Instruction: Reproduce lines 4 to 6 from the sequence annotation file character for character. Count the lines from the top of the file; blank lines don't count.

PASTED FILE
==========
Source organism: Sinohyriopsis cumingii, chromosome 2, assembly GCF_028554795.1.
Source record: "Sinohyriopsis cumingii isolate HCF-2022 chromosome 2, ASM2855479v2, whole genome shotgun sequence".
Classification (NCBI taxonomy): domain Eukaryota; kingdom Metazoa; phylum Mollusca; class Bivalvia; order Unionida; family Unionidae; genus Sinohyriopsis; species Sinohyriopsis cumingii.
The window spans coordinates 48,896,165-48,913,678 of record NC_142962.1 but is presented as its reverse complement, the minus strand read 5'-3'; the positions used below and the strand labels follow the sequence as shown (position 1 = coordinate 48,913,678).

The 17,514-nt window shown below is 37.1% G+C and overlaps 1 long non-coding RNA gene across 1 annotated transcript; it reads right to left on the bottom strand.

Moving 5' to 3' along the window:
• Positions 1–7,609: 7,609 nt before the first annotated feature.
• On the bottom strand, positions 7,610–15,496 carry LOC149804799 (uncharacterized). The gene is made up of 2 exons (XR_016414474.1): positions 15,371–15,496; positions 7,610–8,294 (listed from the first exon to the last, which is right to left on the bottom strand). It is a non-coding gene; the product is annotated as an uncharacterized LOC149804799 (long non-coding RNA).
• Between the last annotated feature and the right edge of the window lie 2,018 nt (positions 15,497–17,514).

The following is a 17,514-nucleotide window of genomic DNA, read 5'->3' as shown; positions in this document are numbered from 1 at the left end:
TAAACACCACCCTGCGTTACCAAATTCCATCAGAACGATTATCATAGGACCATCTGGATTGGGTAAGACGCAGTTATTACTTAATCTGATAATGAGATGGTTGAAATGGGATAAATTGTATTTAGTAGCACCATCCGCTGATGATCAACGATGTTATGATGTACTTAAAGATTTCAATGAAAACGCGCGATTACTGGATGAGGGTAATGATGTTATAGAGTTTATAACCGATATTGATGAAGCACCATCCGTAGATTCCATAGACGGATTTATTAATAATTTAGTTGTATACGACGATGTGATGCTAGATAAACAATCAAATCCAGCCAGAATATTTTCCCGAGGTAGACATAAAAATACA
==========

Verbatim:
The window spans coordinates 48,896,165-48,913,678 of record NC_142962.1 but is presented as its reverse complement, the minus strand read 5'-3'; the positions used below and the strand labels follow the sequence as shown (position 1 = coordinate 48,913,678).

The 17,514-nt window shown below is 37.1% G+C and overlaps 1 long non-coding RNA gene across 1 annotated transcript; it reads right to left on the bottom strand.

Moving 5' to 3' along the window: